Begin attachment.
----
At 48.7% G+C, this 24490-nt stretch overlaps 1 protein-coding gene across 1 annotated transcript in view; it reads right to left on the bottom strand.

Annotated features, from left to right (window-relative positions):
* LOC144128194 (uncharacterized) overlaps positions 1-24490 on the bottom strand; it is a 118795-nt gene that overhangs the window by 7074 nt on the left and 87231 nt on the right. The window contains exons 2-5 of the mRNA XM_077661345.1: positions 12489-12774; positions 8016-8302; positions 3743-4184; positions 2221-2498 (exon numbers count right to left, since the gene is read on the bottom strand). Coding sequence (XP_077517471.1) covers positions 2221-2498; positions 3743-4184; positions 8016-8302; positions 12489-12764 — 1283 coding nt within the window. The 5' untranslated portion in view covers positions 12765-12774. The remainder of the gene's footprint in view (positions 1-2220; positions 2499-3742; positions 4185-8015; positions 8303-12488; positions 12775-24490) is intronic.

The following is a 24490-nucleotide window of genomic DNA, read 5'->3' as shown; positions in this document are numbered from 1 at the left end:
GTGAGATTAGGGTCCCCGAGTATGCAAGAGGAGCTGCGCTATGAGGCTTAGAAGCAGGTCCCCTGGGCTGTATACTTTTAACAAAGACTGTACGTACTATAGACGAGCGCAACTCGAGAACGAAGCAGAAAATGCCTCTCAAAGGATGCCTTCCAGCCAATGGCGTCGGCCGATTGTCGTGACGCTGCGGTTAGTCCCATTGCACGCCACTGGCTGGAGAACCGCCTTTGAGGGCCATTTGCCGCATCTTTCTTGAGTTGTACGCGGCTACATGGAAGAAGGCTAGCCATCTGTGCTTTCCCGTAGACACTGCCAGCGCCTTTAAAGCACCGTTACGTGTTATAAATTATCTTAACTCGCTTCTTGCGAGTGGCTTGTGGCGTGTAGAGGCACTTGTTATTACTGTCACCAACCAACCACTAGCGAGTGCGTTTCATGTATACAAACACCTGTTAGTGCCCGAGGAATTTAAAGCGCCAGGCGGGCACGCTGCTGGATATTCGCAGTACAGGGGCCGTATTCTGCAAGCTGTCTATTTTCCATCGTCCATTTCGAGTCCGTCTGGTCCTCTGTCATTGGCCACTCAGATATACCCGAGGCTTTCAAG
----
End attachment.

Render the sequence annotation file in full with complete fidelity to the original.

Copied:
At 48.7% G+C, this 24490-nt stretch overlaps 1 protein-coding gene across 1 annotated transcript in view; it reads right to left on the bottom strand.

Annotated features, from left to right (window-relative positions):
* LOC144128194 (uncharacterized) overlaps positions 1-24490 on the bottom strand; it is a 118795-nt gene that overhangs the window by 7074 nt on the left and 87231 nt on the right. The window contains exons 2-5 of the mRNA XM_077661345.1: positions 12489-12774; positions 8016-8302; positions 3743-4184; positions 2221-2498 (exon numbers count right to left, since the gene is read on the bottom strand). Coding sequence (XP_077517471.1) covers positions 2221-2498; positions 3743-4184; positions 8016-8302; positions 12489-12764 — 1283 coding nt within the window. The 5' untranslated portion in view covers positions 12765-12774. The remainder of the gene's footprint in view (positions 1-2220; positions 2499-3742; positions 4185-8015; positions 8303-12488; positions 12775-24490) is intronic.

The following is a 24490-nucleotide window of genomic DNA, read 5'->3' as shown; positions in this document are numbered from 1 at the left end:
GTGAGATTAGGGTCCCCGAGTATGCAAGAGGAGCTGCGCTATGAGGCTTAGAAGCAGGTCCCCTGGGCTGTATACTTTTAACAAAGACTGTACGTACTATAGACGAGCGCAACTCGAGAACGAAGCAGAAAATGCCTCTCAAAGGATGCCTTCCAGCCAATGGCGTCGGCCGATTGTCGTGACGCTGCGGTTAGTCCCATTGCACGCCACTGGCTGGAGAACCGCCTTTGAGGGCCATTTGCCGCATCTTTCTTGAGTTGTACGCGGCTACATGGAAGAAGGCTAGCCATCTGTGCTTTCCCGTAGACACTGCCAGCGCCTTTAAAGCACCGTTACGTGTTATAAATTATCTTAACTCGCTTCTTGCGAGTGGCTTGTGGCGTGTAGAGGCACTTGTTATTACTGTCACCAACCAACCACTAGCGAGTGCGTTTCATGTATACAAACACCTGTTAGTGCCCGAGGAATTTAAAGCGCCAGGCGGGCACGCTGCTGGATATTCGCAGTACAGGGGCCGTATTCTGCAAGCTGTCTATTTTCCATCGTCCATTTCGAGTCCGTCTGGTCCTCTGTCATTGGCCACTCAGATATACCCGAGGCTTTCAAG